Uppsala University, Disciplinary Domain of Science and Technology, Chemistry, Department of Physical and Analytical Chemistry, Surface Biotechnology, Centre for Surface Biotechnology.
    Mårtensson, Ola
    Mendel-Hartvig, Ib
    Venge, Per
    Uppsala University, Disciplinary Domain of Medicine and Pharmacy, Faculty of Medicine, Department of Medical Sciences, Clinical Chemistry.
    Lateral Flow Immunoassay Using Europium (III) Chelate Microparticles and Time-Resolved Fluorescence for Eosinophils and Neutrophils in Whole Blood2007In: Clinical Chemistry, ISSN 0009-9147, E-ISSN 1530-8561, Vol. 53, no 2, p. 342-348Article in journal (Refereed)
    Abstract [en]

    Background: A simple point-of-care method for measuring leukocyte counts in a doctor’s office or emergency room could be of great importance. We developed a protocol for measuring cell count by disrupting the cell membrane and analyzing specific proteins within the cells and used it to analyze proteins from eosinophils and neutrophils.

    Methods: Lateral immunochromatographic (ICR) assays have been developed for eosinophil protein X (EPX) and human neutrophil lipocalin (HNL) as measures of the concentration of eosinophils and neutrophils. The correlation between the lateral ICR assays and cell counting of eosinophils and neutrophils was performed manually and with an automated cell counter. RIA assays measuring the same analytes were also compared with the results from cell counting and lateral ICR assays.

    Results: The optimized assays showed analytical detection limits below the clinical ranges of 3.36 µg/L and 2.05 µg/L for EPX and HNL, respectively. The recovery was 114.8%–122.8% for EPX and 94.5%–96.9% for HNL. The imprecision was 3%–17% CV for EPX over the whole range and 5%–16% CV for HNL. The correlation coefficients between manually counted cells and lateral ICR assays were 0.9 and 0.83 for EPX and HNL, respectively.

    Conclusion: The numbers of eosinophils and neutrophils in small amounts of blood can be estimated in the point-of-care setting by means of fast lateral ICR assays of EPX and HNL.

  • 47. Savukoski, Tanja
    et al.
    Engstrom, Emilia
    Engblom, Janne
    Ristiniemi, Noora
    Wittfooth, Saara
    Lindahl, Bertil
    Uppsala University, Disciplinary Domain of Medicine and Pharmacy, Medicinska och farmaceutiska vetenskapsområdet, centrumbildningar mm, UCR-Uppsala Clinical Research Center.
    Eggers, Kai M.
    Uppsala University, Disciplinary Domain of Medicine and Pharmacy, Medicinska och farmaceutiska vetenskapsområdet, centrumbildningar mm, UCR-Uppsala Clinical Research Center.
    Venge, Per
    Uppsala University, Disciplinary Domain of Medicine and Pharmacy, Faculty of Medicine, Department of Medical Sciences, Biochemial structure and function.
    Pettersson, Kim
    Troponin-Specific Autoantibody Interference in Different Cardiac Troponin I Assay Configurations2012In: Clinical Chemistry, ISSN 0009-9147, E-ISSN 1530-8561, Vol. 58, no 6, p. 1040-1048Article in journal (Refereed)
    Abstract [en]

    BACKGROUND: Autoantibodies to cardiac troponins (cTnAAb) can interfere with the measurement of cardiac troponin I (cTnI) by immunoassays. The aim of this study was to explore the degree of cTnAAb interference in different cTnI assay configurations. METHODS: Ternary troponin complex was added into samples (serum or plasma, n = 132, 68% cTnAAb positive) from individuals without known cardiac conditions. The recovery of cTnI was then measured with 6 investigational cTnI assays (2, 3, or 4 antibodies per assay). Three of these assays were then selected for further comparison by use of samples (plasma, n = 210, 33% cTnAAb positive) from non-ST-elevation acute coronary syndrome patients in the FRISC-II (FRagmin/Fast Revascularisation during InStability in Coronary artery disease) cohort. Finally, these results were compared to those obtained with 3 commercial cTnI assays. RESULTS: Analytical recoveries varied widely among the 6 investigational assays. Notably the low recoveries (median 9%) of the midfragment-targeting reference assay were normalized (median 103%) with the use of the 4-antibody assay construct (3 capture, 1 tracer antibody) with only 1 antibody against a midfragment epitope. Reduced analytical recoveries correlated closely with measured autoantibody amounts. cTnI concentrations from cTnAAb-positive patient samples determined with 3 investigational assays confirmed the reduced concentrations expected from the low analytical recoveries. The results from the commercial cTnI assays with antibody selections representative for contemporary assay constructs revealed a similar underestimation (up to 20-fold) of cTnI in cTnAAb-positive samples. CONCLUSIONS: A novel cTnI assay deviating from the conventional IFCC-recommended midfragment approach substantially improves cTnI detection in samples containing cTnAAbs.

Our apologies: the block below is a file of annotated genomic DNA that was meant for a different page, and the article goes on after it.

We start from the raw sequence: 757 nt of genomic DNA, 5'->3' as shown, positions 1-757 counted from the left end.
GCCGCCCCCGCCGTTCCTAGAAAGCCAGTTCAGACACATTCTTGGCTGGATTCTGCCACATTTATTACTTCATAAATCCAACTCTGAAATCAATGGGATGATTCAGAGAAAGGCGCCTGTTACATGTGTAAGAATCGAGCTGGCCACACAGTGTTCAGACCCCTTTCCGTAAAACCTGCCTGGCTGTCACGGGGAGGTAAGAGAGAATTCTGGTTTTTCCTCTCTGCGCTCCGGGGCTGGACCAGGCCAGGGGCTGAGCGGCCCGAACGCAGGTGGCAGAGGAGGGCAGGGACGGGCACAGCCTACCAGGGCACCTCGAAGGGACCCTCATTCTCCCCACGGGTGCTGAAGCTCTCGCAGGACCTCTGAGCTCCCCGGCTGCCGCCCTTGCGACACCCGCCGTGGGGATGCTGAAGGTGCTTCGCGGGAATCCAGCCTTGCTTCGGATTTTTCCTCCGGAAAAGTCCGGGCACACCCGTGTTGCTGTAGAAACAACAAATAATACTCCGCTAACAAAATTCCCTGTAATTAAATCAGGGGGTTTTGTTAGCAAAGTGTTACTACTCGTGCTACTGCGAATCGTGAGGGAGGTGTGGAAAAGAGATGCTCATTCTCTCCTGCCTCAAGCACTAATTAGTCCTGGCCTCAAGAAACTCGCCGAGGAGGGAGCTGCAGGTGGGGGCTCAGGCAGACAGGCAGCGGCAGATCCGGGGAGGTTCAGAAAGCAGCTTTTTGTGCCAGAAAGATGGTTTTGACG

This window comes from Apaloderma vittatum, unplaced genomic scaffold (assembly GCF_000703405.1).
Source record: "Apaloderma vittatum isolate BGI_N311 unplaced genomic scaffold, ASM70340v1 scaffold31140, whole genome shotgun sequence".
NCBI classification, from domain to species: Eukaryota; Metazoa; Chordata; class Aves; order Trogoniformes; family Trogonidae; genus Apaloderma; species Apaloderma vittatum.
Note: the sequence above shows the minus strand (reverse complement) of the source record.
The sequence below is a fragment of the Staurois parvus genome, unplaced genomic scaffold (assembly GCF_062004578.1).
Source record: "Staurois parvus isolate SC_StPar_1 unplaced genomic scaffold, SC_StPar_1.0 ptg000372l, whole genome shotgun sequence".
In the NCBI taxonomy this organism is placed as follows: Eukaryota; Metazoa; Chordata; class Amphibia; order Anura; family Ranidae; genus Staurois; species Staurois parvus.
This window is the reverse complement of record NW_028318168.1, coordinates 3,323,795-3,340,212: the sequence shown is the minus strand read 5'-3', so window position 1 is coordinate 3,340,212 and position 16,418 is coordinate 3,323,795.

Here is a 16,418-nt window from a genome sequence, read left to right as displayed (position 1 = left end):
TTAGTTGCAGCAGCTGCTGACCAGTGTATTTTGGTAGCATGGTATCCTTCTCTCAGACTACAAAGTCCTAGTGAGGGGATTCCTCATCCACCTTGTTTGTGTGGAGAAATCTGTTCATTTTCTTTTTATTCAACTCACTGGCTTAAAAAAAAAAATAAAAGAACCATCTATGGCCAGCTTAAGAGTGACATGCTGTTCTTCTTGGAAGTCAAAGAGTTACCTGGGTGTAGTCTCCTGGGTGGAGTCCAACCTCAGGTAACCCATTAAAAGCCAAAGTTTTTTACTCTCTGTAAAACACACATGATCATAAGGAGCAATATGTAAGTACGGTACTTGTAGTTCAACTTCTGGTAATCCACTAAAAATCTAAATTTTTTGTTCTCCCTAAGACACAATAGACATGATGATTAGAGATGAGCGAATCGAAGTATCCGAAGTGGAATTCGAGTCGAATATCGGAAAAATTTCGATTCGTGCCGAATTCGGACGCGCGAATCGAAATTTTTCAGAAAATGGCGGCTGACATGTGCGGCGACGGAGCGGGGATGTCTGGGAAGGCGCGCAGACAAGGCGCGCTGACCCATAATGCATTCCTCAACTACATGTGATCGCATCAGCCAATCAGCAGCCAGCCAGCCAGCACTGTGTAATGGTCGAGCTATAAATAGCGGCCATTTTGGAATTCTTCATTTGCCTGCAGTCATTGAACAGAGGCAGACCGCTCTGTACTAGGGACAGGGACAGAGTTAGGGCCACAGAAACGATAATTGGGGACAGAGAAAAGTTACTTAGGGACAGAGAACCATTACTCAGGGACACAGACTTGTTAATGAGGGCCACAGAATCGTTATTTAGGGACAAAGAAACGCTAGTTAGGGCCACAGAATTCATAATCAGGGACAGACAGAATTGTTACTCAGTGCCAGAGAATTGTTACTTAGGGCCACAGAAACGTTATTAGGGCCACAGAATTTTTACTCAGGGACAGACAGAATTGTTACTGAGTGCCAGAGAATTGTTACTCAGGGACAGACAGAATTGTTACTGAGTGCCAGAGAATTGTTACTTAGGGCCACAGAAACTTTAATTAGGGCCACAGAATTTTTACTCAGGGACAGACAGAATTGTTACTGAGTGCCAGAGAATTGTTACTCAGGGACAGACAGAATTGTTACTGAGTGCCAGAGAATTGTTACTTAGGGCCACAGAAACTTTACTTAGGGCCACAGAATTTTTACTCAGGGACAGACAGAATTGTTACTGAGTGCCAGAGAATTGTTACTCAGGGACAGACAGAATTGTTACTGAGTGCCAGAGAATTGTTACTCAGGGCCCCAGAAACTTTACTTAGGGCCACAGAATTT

• 48. Shlipak, Michael G.
    et al.
    Weekley, Cristin C.
    Li, Yongmei
    Hansson, Lars-Olof
    Uppsala University, Disciplinary Domain of Medicine and Pharmacy, Faculty of Medicine, Department of Medical Sciences, Clinical Chemistry.
    Larsson, Anders
    Uppsala University, Disciplinary Domain of Medicine and Pharmacy, Faculty of Medicine, Department of Medical Sciences, Clinical Chemistry.
    Whooley, Mary
    Comparison of Cardiovascular Prognosis by 3 Serum Cystatin C Methods in the Heart and Soul Study2011In: Clinical Chemistry, ISSN 0009-9147, E-ISSN 1530-8561, Vol. 57, no 5, p. 737-745Article in journal (Refereed)
    Abstract [en]